The Dog’s Bollocks

Truth is like a dog’s bollocks – pretty obvious if you care to look.

Nelson to tackle tackling Climate Change

Bruce Petty - The AgeBrendan Nelson is buoyed by a ‘stunning’ result in which two conservative candidates defeated a Labor candidate to retain a seat held by the National Party for the last 40 years. The MSM are convinced that the defeat sends a message to the federal Rudd government, although no-one is entirely clear exactly what that message is. Apparently the electorate is unhappy about the cost of living and reckon that Rudd needs to do something about global oil prices, the rorting of grocery prices by our supermarket duopoly, the tax on alcopops, and falling share prices as the sub-prime shake-down continues. Or something.

Nelson is convinced the electorate is responding to the price of petrol and his plan to cut the fuel excise by 5c a litre. Now he is warning: “I suspect there’s a high probability that we won’t support what the Government chooses to do.”

Never mind that the Garnaut draaft report won’t be released until Friday and the Government won’t outline its options until July 16. Never mind that one of the reasons the Howard government was dumped from office was its climate change denialism and the electorate’s desire to do something done about it. Nelson is, to be fair, not a denialist – he wants to tackle climate change too. Just as long as we don’t have to actually do anything about it and it doesn’t cost us anything. Well apart from using a few government-subsidised energy efficient light bulbs, and maybe some minor carbon trading scheme for those able to make some money out of it.

Good luck with that one, Brendan. There’s nothing like re-fighting the last war as a strategy for winning the next one.

Filed under: Ass Hattery, Environment, Media, Politics, , ,

Party on like it’s 1999!

Manilla TyphoonDenialist lobby shills and hacks are pleased with their tiny contribution to the relentless propaganda campaign to undermine public confidence in science which has resulted in an Observer poll that finds the majority of the British public is still not convinced that climate change is caused by humans – and many others believe scientists are exaggerating the problem. Mind you, if scientific understanding depended on public opinion we’d probably still be banging rocks together in a cave somewhere.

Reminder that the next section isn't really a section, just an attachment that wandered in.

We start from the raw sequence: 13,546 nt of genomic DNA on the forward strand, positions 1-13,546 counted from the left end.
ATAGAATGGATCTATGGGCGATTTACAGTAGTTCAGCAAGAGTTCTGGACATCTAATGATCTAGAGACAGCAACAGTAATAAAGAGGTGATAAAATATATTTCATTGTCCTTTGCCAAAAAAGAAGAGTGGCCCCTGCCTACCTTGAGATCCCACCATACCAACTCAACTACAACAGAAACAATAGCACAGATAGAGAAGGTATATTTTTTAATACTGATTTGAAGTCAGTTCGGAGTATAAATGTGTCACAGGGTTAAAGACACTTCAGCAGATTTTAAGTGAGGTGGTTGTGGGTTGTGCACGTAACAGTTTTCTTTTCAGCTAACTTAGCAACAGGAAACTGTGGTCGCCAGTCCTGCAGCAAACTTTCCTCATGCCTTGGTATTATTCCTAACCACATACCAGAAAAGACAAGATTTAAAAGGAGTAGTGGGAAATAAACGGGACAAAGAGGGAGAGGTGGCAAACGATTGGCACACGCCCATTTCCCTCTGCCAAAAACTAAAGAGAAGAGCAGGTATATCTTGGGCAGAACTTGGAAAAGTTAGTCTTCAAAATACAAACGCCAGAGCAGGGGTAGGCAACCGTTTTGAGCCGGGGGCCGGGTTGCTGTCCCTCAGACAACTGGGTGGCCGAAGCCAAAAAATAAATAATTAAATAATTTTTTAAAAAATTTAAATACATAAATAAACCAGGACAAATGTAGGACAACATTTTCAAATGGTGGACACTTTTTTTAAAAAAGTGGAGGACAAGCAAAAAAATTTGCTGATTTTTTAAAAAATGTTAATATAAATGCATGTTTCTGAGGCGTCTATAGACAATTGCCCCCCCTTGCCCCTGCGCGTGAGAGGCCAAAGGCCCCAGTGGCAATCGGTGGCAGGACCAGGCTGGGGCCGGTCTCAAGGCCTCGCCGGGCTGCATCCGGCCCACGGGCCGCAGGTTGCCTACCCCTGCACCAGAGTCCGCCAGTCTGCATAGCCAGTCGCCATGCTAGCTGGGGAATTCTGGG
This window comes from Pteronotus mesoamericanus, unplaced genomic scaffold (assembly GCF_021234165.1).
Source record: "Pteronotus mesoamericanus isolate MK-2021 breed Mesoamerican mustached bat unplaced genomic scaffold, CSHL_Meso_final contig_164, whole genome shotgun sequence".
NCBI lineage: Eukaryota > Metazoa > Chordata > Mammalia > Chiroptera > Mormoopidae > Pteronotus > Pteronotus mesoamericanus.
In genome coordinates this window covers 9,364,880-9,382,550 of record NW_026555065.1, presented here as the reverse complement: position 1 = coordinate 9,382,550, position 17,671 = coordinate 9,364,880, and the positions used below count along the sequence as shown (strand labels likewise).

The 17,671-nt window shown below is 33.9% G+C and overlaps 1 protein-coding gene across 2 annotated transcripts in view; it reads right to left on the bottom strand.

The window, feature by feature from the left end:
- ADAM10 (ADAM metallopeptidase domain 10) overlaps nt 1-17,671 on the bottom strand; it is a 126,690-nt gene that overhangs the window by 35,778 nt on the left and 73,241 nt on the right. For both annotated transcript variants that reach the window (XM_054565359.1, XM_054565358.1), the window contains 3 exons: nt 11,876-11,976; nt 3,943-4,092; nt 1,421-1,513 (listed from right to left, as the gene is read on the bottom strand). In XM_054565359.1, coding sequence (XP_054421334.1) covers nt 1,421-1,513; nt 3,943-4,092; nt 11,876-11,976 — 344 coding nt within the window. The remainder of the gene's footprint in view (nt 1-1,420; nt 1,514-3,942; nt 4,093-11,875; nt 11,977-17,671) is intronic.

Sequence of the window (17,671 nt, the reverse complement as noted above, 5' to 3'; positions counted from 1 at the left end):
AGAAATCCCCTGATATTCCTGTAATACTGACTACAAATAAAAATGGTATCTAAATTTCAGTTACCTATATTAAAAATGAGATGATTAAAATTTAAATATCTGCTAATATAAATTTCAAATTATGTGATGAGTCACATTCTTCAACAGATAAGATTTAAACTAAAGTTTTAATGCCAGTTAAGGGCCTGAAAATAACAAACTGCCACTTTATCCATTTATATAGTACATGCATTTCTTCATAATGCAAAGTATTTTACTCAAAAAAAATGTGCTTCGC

The finding is not surprising as Britons are starting to feel the burden of actually doing something about energy consumption and carbon emissions. Much easier to believe that there’s nothing that can be done without Greater Asia following suit so we may as well party on like it’s 1999! It’s not our problem, even if it exists. I dare say the Filipinos in the picture above may have other ideas.

Glad we sorted that one out.

Filed under: Ass Hattery, Big Picture, Environment, Pseudoscience, Science, Society,

Polar bears head south for the summer

Must be all that global cooling. It’s enough to make a self-respecting bear wanna head south for some warmer weather.

Another polar bear has been discovered in Iceland, which is hundreds of kilometres from the threatened species’ natural habitat.

Polar bears are rare sightings in Iceland, since they have to swim hundreds of kilometres through icy waters to reach the island from their natural Arctic habitats. The bear discovered on Monday is the second spotted on the island in the past two weeks.

The bears’ appearances could lend credence to warnings from experts that climate change is creating a more perilous environment for the majestic Arctic animals.A warming climate means the ice – where the bears usually hunt the seals – is receding and literally melting under their paws, forcing them to swim ever greater distances.

Another polar bear sighted in Iceland – ABC News (Australian Broadcasting Corporation)

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Filed under: Environment, , ,

The Ethics of Climate Change: Pay Now or Pay More Later?

Sci AmWeighing our own prosperity against the chances that climate change will diminish the well-being of our grandchildren calls on economists to make hard ethical judgments, says John Broome in a thorough analysis in Scientific American. The economists in our midst are naturally concerned with the impact of dealing with climate change and advertantly or otherwise encourage our politicians to err on the side of recklessness. The denialist debate prefers to cast doubt on the science, but Broome places the ball firmly back in the court of the economists. Climate change is the ethical issue of our time.

In a nutshell Broome argues:

  • Future generations will suffer most of the harmful effects of global climate change. Yet if the world economy grows, they will be richer than we are.
  • The present generation must decide, with the help of expert advice from economists, whether to aggressively reduce the chances of future harm or to let our richer descendants largely fend for themselves.
  • Economists cannot avoid making ethical choices in formulating their advice.